Taps Coogan – October 12th, 2021
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Yours truly has written dozens of articles since the start of the Covid Pandemic warning that the massive increase in the US money supply, combined with the first large scale examples of helicopter money, would lead to much more inflation than the monetary policy response to the Global Financial Crisis (here, here, here, here, here, here, here, here, etc…).
When inflation started to spike this spring, and Fed officials and economists started dismissing it as a ‘base effect,’ we pointed out the obvious fallacies of that argument (here, here). For starters, not one of the various official measures of inflation turned negative year-over-year in 2020, meaning that there was less of a ‘base’ to compare to than there was in 2016 and nobody was crowing about base effects in 2017.
When mainstream economists then reacted to rising inflation by noting that it was likely transitory, with the implication being that ‘transitory’ meant a couple of months, we scratched our head.
When market participants started pointing to falling treasury rates this summer as evidence that inflation was poised to drop, we pointed out why that argument didn’t make much sense (here, here, here). In one article discussing the fact that the Treasury was draining the excess balance in its Treasury Account at the Fed instead of issuing new treasury debt, temporarily suppressing Treasury yields, we noted “There is another $400 billion or so of extra money still in the Treasury’s account, so this game isn’t over. Let’s hope that when it is over, inflation won’t still be hovering around 5%.” That game is now over and CPI inflation is still around 5%.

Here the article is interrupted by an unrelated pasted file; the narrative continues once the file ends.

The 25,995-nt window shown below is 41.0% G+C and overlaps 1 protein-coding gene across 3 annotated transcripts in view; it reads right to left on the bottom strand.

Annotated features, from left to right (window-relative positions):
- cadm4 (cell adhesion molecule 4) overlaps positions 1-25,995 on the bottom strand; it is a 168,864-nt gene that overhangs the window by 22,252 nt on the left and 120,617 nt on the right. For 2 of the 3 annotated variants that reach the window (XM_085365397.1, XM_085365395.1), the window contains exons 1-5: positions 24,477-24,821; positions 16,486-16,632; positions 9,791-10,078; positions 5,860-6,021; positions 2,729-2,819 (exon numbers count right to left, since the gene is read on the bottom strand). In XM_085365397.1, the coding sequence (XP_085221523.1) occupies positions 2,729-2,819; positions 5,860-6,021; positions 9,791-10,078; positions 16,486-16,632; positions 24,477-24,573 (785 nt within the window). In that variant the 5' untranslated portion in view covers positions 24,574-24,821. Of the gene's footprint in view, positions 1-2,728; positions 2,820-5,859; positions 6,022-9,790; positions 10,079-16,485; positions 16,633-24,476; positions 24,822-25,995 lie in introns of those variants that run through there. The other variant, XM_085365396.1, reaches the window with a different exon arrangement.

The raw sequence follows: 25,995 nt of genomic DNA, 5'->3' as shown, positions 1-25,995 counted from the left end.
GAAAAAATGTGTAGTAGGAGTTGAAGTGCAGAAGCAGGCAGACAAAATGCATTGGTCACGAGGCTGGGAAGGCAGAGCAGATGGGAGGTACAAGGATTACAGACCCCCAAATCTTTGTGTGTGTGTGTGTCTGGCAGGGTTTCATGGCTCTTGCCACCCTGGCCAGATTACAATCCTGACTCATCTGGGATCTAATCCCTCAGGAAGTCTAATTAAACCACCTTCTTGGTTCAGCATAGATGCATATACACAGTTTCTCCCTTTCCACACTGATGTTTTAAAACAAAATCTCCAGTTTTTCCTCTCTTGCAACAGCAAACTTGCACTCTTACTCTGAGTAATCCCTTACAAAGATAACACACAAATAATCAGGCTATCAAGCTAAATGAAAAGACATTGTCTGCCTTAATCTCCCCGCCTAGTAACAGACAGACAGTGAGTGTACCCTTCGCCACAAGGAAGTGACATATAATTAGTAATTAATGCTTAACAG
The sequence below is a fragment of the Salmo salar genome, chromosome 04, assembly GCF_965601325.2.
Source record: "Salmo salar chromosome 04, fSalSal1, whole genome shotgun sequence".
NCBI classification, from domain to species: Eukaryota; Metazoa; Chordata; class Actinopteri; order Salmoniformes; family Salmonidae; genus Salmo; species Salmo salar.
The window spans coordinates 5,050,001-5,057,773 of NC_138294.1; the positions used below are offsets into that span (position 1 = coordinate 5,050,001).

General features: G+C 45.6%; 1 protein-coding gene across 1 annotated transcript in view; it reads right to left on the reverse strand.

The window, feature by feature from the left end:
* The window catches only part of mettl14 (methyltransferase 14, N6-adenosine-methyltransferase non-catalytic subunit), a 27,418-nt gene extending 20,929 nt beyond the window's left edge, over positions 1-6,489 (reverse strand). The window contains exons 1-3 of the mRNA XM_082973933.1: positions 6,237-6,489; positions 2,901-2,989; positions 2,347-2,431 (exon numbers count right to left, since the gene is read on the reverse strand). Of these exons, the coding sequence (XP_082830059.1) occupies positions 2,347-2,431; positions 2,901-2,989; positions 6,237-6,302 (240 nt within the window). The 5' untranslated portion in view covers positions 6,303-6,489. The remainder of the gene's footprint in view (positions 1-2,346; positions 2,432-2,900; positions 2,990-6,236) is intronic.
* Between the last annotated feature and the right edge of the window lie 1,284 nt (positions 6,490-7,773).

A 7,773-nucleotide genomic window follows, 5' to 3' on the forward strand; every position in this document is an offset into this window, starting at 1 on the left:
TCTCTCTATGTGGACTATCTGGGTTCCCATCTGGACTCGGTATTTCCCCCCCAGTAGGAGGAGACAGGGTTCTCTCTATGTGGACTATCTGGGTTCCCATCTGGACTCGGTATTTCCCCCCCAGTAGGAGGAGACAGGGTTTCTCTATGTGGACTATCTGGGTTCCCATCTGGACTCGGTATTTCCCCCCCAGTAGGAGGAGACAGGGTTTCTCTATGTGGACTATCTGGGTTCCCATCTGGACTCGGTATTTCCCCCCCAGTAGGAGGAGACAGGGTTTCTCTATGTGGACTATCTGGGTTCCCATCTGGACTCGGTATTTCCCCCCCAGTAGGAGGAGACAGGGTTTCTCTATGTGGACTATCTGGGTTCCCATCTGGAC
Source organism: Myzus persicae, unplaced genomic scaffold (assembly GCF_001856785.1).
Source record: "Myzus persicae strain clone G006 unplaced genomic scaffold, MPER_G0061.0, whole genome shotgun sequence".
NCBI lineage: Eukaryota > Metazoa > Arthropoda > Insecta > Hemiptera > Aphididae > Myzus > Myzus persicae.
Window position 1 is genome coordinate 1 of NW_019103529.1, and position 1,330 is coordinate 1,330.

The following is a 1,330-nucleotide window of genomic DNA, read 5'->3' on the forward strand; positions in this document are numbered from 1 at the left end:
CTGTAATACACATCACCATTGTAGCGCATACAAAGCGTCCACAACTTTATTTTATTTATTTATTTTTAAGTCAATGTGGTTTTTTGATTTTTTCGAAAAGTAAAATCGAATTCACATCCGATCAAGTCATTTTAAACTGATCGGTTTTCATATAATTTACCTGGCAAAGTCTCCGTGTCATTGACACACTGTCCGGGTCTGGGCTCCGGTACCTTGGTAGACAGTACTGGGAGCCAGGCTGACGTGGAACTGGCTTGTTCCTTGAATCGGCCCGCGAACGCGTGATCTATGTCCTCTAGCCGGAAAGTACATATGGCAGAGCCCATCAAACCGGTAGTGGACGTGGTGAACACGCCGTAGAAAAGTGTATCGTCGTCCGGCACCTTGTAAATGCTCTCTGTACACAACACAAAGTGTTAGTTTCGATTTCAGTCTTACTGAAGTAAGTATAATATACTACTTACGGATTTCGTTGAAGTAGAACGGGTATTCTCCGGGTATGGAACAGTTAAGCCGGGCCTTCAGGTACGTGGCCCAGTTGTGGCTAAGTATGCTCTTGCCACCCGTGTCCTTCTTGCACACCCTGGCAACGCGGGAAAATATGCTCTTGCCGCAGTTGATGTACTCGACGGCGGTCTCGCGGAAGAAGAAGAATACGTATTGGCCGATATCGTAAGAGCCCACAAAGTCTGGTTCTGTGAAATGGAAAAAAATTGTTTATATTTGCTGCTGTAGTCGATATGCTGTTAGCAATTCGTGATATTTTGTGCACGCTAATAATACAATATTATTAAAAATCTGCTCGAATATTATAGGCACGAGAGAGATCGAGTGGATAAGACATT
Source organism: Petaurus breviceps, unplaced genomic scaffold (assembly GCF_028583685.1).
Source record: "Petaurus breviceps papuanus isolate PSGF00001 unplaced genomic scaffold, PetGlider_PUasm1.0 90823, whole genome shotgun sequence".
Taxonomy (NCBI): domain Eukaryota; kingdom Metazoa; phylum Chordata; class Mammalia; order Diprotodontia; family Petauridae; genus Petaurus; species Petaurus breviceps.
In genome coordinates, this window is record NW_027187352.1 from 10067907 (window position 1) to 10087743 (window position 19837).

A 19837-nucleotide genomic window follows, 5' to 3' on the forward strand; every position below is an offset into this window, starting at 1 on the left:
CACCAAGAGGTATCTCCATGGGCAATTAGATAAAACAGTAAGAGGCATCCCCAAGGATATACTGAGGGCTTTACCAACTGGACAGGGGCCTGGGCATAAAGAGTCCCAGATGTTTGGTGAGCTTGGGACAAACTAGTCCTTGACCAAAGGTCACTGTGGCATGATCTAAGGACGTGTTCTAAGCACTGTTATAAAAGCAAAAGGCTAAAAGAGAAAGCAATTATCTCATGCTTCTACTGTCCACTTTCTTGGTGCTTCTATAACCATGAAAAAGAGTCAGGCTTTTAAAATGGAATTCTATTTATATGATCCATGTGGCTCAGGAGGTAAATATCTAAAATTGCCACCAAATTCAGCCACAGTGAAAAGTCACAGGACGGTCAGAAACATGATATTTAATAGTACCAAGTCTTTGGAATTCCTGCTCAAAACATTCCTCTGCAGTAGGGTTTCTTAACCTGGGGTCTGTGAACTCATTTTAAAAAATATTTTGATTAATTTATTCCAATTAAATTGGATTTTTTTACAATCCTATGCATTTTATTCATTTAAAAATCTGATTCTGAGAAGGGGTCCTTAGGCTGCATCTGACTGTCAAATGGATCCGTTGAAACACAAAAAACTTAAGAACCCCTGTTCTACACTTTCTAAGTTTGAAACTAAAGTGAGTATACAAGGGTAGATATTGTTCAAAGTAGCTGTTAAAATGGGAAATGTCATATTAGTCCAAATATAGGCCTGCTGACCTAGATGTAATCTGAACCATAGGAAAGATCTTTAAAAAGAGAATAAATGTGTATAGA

We have also been very careful to note that the overall landscape of the economy and demographics do in fact remain deflationary. Too much debt, aging and shrinking populations, rising taxes, tightening regulations, financial bubbles, etc… are all powerful deflationary forces. Way too much stimulus and Covid related supply chain problems have overcome those forces, so far.
For that reason we have repeatedly warned that:
Here is the paradox. Transitory inflation will be persistent so long as the Fed believes that it is transitory. The moment the Fed starts worrying that inflation is persistent, it will prove transitory.
The most powerful deflationary force in the financial universe is the collision of a highly indebted & over-financialized economy and tightening monetary policy.
As we have noted for years, the greatest threat to markets would be if the Fed ever believed that it had ‘succeeded’ in creating persistent inflation.
So, with much horror, we now observe as many of the mainstream economists and policy makers who spent the last year talking about base effects and ‘transitory’ supply chain problems are now noting that inflation might not be quite so transitory after all.
As the Fed and mainstream economists increasingly view inflation as persistent, you should become increasingly concerned. After years of warning in the future tense that we’d eventually reach a point where the Fed felt that it had to chose between inflation and markets, we’re getting uncomfortably close.
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